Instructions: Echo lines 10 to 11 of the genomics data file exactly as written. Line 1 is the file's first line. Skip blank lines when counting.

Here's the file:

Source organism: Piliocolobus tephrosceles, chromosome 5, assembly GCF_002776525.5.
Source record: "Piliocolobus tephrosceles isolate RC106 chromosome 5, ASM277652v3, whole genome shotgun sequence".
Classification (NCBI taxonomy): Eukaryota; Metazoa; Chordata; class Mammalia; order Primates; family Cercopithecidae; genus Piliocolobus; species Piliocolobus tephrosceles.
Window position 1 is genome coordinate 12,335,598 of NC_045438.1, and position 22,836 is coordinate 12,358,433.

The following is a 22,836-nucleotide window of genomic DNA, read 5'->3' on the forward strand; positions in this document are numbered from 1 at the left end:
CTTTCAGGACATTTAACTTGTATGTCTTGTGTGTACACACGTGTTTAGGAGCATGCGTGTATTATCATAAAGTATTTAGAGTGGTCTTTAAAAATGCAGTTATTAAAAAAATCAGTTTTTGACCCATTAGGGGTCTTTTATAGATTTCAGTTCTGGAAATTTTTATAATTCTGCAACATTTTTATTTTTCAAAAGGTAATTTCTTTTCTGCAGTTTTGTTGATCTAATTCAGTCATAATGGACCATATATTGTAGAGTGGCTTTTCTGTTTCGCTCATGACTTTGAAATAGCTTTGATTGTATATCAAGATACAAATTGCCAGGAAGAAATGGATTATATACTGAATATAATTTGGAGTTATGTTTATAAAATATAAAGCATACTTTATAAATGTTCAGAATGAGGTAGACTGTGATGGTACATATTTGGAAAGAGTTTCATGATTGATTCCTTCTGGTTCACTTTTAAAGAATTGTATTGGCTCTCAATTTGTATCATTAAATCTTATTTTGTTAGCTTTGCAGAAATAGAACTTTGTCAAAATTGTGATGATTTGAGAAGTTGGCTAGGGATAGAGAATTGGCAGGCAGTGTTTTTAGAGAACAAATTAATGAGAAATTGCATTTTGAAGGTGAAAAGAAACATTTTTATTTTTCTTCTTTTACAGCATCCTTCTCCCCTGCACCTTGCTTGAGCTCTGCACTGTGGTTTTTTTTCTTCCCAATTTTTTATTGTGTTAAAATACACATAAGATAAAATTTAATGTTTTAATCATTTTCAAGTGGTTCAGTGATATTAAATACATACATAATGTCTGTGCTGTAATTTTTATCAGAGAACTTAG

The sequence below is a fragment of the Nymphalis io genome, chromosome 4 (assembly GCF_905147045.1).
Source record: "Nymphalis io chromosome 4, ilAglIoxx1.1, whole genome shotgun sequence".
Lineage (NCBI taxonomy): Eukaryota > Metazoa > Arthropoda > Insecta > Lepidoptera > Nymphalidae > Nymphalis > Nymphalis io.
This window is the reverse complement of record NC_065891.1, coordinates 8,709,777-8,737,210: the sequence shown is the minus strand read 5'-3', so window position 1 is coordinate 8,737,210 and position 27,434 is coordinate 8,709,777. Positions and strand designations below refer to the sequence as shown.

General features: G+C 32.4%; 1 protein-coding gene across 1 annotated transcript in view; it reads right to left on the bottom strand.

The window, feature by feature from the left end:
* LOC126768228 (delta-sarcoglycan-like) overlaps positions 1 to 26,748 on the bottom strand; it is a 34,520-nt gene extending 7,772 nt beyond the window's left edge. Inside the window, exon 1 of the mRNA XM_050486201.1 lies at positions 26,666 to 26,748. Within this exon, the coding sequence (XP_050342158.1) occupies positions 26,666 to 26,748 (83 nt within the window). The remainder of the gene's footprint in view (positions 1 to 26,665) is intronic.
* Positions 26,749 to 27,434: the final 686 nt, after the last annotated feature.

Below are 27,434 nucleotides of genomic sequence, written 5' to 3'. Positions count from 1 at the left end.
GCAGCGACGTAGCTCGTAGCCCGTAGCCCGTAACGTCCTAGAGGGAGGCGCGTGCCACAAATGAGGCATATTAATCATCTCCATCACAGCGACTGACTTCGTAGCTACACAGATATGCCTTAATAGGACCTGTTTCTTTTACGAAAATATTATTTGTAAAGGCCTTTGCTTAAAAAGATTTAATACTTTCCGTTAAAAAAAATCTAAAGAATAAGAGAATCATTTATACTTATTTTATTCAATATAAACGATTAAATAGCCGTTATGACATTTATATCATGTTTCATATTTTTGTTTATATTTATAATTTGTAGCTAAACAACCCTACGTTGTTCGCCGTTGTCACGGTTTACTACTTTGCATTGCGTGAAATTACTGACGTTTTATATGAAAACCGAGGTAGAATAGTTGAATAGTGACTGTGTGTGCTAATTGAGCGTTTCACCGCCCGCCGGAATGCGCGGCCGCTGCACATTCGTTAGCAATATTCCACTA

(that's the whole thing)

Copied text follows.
This window is the reverse complement of record NC_065891.1, coordinates 8,709,777-8,737,210: the sequence shown is the minus strand read 5'-3', so window position 1 is coordinate 8,737,210 and position 27,434 is coordinate 8,709,777. Positions and strand designations below refer to the sequence as shown.

General features: G+C 32.4%; 1 protein-coding gene across 1 annotated transcript in view; it reads right to left on the bottom strand.